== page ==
Steve L. says he “never had an inkling” he would develop a serious lung problem. In good shape his entire life, he ran cross country in high school and coached youth ice hockey as an adult. Even his job as a custom cabinet maker kept him active and on his feet all day.
That’s why he was shocked when he found himself gasping for breath on his way into a Philadelphia Eagles game.
“We took the stairs to our seats, and suddenly I was doubled over and couldn’t breathe,” he says. “My kids were freaking out…they thought I was having a heart attack.”
Instead of a heart attack, Steve was experiencing the first sign that he had a serious genetic disorder called Alpha-1 Antitrypsin Deficiency (AAT).
A surprising diagnosis
A series of appointments with various doctors followed that Eagles game, but Steve struggled to find a diagnosis.
“My cardiologist said I had the heart of an 18-year-old, but it wasn’t until I visited a local pulmonologist that I was diagnosed with AAT. I was stunned.”
AAT is a genetic disorder that occurs when there is a severe lack of a protein in the blood called Alpha-1 antitrypsin. The main function of the protein is to protect the lungs from inflammation.
As the disease progresses, patients become increasingly out of breath. There are medications to slow AAT’s progression, but there is no cure. Long term, many patients require a lung transplant to survive.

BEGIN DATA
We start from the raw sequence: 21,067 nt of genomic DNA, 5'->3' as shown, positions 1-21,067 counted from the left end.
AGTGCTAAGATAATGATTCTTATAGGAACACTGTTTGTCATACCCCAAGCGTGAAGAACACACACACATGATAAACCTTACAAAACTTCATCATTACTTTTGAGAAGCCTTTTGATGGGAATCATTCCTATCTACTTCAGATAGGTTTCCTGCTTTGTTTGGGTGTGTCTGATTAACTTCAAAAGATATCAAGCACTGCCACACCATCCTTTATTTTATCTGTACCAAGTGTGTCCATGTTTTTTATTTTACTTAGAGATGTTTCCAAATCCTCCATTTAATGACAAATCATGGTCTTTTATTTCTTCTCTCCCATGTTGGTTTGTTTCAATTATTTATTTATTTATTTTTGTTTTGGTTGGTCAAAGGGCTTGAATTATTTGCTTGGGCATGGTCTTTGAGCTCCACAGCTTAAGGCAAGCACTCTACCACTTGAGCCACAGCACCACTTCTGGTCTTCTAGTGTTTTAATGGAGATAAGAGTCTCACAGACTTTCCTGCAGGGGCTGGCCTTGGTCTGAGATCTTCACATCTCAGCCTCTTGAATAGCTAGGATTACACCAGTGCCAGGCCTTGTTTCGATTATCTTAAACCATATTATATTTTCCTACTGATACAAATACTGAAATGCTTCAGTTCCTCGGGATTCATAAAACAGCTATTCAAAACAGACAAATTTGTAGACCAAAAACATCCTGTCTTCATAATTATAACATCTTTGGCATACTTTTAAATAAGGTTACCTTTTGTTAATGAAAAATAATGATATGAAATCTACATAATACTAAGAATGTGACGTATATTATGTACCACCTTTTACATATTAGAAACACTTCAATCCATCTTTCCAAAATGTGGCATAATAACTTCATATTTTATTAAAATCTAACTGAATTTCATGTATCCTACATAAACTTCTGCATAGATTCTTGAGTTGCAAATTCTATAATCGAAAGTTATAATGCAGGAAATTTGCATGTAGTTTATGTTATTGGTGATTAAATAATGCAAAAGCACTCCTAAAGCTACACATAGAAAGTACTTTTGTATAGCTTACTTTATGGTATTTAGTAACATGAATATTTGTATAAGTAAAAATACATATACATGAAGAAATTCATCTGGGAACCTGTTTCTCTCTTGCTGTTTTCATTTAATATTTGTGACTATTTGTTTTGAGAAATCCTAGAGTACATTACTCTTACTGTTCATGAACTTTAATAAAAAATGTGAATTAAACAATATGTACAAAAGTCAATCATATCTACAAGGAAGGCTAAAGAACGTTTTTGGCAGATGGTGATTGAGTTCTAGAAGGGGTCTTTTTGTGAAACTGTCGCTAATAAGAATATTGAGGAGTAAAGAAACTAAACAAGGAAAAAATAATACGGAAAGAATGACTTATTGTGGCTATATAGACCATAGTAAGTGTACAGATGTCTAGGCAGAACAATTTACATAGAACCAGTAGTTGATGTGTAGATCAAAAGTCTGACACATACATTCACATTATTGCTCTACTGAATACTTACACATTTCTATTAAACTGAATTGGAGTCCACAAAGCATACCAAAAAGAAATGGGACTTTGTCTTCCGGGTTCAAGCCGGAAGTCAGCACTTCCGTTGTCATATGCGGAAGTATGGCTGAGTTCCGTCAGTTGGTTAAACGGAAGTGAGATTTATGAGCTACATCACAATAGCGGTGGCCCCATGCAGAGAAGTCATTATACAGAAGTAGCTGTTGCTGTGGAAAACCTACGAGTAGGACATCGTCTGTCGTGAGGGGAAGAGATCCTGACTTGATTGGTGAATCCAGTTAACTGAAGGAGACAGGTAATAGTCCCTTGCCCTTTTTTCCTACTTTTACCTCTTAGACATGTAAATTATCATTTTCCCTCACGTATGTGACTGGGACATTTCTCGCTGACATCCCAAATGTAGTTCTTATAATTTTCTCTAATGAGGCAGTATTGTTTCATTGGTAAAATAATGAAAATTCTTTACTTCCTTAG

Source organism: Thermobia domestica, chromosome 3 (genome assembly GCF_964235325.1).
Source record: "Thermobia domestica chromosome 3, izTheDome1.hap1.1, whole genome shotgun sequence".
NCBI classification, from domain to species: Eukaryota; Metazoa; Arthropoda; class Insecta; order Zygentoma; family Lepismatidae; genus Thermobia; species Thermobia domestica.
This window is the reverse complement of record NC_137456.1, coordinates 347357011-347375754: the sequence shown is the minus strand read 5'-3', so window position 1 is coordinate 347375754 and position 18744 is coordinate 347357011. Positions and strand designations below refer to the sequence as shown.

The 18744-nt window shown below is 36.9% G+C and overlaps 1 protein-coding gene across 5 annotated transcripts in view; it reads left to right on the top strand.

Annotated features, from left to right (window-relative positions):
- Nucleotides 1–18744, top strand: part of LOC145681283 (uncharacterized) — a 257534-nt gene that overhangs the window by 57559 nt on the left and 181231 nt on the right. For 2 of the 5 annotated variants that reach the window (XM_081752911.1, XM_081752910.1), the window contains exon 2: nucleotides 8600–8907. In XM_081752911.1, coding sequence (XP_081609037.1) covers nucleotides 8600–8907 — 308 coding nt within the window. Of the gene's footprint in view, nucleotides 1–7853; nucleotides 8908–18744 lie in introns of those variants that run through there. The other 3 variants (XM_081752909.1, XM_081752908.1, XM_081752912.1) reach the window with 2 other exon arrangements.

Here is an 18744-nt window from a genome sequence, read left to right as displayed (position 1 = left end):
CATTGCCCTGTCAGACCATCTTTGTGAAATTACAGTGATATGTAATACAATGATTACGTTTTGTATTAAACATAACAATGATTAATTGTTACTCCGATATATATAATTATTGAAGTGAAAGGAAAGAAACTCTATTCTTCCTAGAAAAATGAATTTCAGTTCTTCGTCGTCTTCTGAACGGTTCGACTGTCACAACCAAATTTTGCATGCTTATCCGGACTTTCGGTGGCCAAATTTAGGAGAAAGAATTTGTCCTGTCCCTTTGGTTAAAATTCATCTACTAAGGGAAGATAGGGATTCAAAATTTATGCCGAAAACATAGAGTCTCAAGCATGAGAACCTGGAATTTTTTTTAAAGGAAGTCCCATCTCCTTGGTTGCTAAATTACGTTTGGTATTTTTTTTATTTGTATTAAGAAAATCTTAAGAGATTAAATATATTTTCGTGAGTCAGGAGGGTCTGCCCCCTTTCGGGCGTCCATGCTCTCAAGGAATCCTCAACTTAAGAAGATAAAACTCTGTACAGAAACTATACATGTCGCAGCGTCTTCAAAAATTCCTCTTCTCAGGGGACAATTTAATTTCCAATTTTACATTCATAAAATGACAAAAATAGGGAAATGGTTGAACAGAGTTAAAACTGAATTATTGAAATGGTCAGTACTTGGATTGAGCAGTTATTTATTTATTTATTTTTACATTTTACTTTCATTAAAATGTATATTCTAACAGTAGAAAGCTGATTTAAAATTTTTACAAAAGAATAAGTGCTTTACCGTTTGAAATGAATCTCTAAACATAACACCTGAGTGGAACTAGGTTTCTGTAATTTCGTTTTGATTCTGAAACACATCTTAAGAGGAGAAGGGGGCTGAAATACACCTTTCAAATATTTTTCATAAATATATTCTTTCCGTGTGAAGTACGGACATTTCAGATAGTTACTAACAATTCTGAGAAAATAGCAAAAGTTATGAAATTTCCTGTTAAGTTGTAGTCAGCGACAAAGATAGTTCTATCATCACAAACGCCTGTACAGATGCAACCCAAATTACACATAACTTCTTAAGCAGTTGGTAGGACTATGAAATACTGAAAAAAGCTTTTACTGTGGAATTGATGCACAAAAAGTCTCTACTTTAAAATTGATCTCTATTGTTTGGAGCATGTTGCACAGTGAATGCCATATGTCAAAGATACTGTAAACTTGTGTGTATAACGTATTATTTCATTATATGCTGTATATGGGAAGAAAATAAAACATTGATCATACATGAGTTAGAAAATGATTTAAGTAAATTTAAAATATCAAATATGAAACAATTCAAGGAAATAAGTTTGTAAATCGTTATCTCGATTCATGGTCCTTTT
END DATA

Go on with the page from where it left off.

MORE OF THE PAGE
Although he hadn’t yet reached that point, Steve’s pulmonologist recommended he get a second opinion. Steve chose the Temple Lung Center.
More options for a better quality of life
At Temple, Steve met with pulmonologist and AAT specialist Matthew Gordon, MD. Dr. Gordon determined that Steve didn’t need a lung transplant yet. Instead, he recommended a procedure called Bronchoscopic Lung Volume Reduction, or BLVR for short.
During BLVR, tiny valves are implanted into a patient’s airways to block off diseased parts of the lung. The valves allow healthier regions of the lungs to expand and function more efficiently. The result can be easier breathing, improved exercise tolerance, and a better quality of life.
By this time, Steve was increasingly having trouble breathing. He had to retire from the job he loved, couldn’t walk more than 25 feet without getting winded, and was using supplemental oxygen. He decided to proceed with BLVR.
A game-changing procedure
In 2019, Temple Lung Center Director Gerard J. Criner, MD implanted two valves in the middle lobe of Steve’s right lung. The valves allowed the lobe to “deflate,” thus allowing healthier lobes around it to expand and work more efficiently.
According to Steve, “it’s made all the difference in the world.”